15,000 Egg Donors’ Profiles Stored on Blockchain For Data Security

The profile of about 15,000 egg donors is now being stored on the blockchain in order to provide speed when couples are searching for a match, and data security to protect the donor’s personal information. The latter is as a result of a national platform for third-party fertility created by FRTYL, a software company.

Couples to Carry Out Egg Donor Searches on Blockchain-based Platform

According to a media outlet’s report on April 6, couples will now be able to carry out searches on available egg donors using a master database stored on the blockchain. The compiled data about egg donors is from 100 U.S. agencies which amounts to 150,000 egg donors in the country.

Usually, couples who intend to conceive using egg donors, sperm, gestational surrogacy, and embryos have to rely on an agency. The agency’s role is to carry out a search on several fertility databases in order to find the right match. However, the process is not entirely free form errors since a lot of filters will be made in other to customize the search.

Software Company Says it is a Speedy and Secure Platform

FRTYL, a software company behind the master database revealed that after carrying out research for a speedy and secure platform that will enable the storage of this data, it settled for ALTR, a blockchain-based data security platform. In their opinion, the blockchain offers secure infrastructure and software tools. It also allows searches to be customized using filters and displays the result in real time.

Pieces of Data Linking the Donor’s Identity are Distributed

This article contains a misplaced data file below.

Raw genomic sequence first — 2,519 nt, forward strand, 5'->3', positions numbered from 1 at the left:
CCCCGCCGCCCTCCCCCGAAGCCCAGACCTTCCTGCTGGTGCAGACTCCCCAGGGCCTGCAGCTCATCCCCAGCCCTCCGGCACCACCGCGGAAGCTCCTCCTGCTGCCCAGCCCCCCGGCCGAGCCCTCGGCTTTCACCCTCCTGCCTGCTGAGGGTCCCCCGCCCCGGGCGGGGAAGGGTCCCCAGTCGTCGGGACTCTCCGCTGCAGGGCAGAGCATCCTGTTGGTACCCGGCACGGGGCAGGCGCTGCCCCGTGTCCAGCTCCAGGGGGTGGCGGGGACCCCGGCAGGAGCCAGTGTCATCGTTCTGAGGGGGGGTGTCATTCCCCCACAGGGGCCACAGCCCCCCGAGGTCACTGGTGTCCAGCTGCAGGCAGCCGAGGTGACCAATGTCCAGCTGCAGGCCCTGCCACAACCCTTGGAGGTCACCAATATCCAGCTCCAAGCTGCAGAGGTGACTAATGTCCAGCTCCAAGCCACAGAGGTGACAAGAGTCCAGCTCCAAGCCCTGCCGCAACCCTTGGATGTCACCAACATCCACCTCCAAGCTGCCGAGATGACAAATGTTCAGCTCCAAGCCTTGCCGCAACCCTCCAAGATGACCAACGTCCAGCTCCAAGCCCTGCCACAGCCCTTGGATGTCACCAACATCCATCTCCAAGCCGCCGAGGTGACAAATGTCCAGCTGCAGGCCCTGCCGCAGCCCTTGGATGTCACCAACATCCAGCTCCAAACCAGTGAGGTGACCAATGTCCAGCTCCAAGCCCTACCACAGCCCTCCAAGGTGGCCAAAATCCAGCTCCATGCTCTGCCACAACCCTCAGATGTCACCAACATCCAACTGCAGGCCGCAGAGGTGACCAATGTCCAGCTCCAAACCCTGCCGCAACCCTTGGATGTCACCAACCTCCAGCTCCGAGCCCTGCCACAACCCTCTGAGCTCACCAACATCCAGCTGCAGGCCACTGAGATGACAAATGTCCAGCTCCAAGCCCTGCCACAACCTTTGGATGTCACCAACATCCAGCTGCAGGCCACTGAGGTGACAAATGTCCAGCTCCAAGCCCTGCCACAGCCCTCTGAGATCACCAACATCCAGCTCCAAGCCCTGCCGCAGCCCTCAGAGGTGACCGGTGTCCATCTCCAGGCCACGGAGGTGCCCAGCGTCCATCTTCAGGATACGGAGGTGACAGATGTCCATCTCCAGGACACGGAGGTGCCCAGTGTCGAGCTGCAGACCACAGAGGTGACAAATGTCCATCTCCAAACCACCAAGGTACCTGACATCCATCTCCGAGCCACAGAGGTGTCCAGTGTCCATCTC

While commenting on the security feature of the distributed ledger technology, the company outlined that pieces of data that link the identity of the donor are encrypted, fragmented, and split in different locations. As such, even if ALTR’s dashboard is hacked, an attacker will be unable to access such files. The only data that is visible to the public are the features of the donor such as eye color, height, etc.

According to Doug Wick, a vice president at ALTR

We fragment the data and then spread it across the blockchain in a kind of scavenger hunt method, which makes it meaningless…An SSN might be broken into four or five pieces, and each piece is saved somewhere with a reference to the next piece. So when the application needs that data, it’s reassembled in real time through a keyless process

In line with that, the company revealed that at a later time, couples will be able to carry out searches on their own using the platform. They can filter the results and the system will automatically return results based on the filters which eliminate the potential for an error in comparison with the traditional method that is used.

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